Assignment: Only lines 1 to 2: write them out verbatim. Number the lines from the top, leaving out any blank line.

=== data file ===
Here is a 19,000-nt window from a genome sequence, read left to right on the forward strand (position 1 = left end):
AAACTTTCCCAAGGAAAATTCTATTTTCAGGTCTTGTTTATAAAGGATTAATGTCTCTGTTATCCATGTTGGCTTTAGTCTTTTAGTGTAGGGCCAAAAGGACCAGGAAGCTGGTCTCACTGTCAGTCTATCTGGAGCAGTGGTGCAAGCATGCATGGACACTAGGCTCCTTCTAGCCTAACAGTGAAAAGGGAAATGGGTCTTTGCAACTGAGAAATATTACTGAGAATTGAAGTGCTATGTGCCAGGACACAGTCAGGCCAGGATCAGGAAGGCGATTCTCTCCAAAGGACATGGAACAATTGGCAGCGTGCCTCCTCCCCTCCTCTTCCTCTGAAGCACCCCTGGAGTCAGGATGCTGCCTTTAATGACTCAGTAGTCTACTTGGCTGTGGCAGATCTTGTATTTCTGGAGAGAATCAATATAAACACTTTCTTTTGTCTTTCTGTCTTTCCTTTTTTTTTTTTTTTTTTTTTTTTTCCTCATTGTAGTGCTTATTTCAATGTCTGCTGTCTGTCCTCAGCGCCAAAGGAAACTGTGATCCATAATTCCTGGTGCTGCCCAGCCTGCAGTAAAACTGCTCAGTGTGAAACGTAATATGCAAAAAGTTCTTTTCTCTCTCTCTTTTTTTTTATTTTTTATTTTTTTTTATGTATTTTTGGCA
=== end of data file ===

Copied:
Here is a 19,000-nt window from a genome sequence, read left to right on the forward strand (position 1 = left end):
AAACTTTCCCAAGGAAAATTCTATTTTCAGGTCTTGTTTATAAAGGATTAATGTCTCTGTTATCCATGTTGGCTTTAGTCTTTTAGTGTAGGGCCAAAAGGACCAGGAAGCTGGTCTCACTGTCAGTCTATCTGGAGCAGTGGTGCAAGCATGCATGGACACTAGGCTCCTTCTAGCCTAACAGTGAAAAGGGAAATGGGTCTTTGCAACTGAGAAATATTACTGAGAATTGAAGTGCTATGTGCCAGGACACAGTCAGGCCAGGATCAGGAAGGCGATTCTCTCCAAAGGACATGGAACAATTGGCAGCGTGCCTCCTCCCCTCCTCTTCCTCTGAAGCACCCCTGGAGTCAGGATGCTGCCTTTAATGACTCAGTAGTCTACTTGGCTGTGGCAGATCTTGTATTTCTGGAGAGAATCAATATAAACACTTTCTTTTGTCTTTCTGTCTTTCCTTTTTTTTTTTTTTTTTTTTTTTTTCCTCATTGTAGTGCTTATTTCAATGTCTGCTGTCTGTCCTCAGCGCCAAAGGAAACTGTGATCCATAATTCCTGGTGCTGCCCAGCCTGCAGTAAAACTGCTCAGTGTGAAACGTAATATGCAAAAAGTTCTTTTCTCTCTCTCTTTTTTTTTATTTTTTATTTTTTTTTATGTATTTTTGGCA